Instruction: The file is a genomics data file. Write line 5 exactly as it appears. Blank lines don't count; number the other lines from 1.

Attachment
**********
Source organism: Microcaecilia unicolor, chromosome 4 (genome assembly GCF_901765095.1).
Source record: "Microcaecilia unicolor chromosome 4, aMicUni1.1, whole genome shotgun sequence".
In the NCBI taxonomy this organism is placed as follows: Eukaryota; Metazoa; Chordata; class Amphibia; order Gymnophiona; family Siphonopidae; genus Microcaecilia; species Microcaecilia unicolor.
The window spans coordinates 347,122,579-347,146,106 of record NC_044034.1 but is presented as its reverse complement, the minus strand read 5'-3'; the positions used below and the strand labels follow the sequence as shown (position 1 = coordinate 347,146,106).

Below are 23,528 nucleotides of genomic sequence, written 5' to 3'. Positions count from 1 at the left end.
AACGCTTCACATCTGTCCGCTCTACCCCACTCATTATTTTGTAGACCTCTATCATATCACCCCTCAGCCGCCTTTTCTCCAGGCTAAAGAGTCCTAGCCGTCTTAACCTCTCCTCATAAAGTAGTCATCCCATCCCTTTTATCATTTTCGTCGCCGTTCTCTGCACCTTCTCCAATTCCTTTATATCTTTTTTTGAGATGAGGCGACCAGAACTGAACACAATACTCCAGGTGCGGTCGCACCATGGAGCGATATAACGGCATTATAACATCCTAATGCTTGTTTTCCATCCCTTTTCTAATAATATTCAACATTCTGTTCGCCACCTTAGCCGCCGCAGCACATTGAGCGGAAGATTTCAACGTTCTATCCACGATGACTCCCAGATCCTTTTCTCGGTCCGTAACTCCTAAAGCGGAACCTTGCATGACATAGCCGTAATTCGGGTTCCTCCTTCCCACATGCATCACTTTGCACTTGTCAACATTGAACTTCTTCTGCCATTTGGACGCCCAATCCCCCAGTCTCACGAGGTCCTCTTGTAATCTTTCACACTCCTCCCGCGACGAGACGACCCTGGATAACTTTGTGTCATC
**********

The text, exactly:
Below are 23,528 nucleotides of genomic sequence, written 5' to 3'. Positions count from 1 at the left end.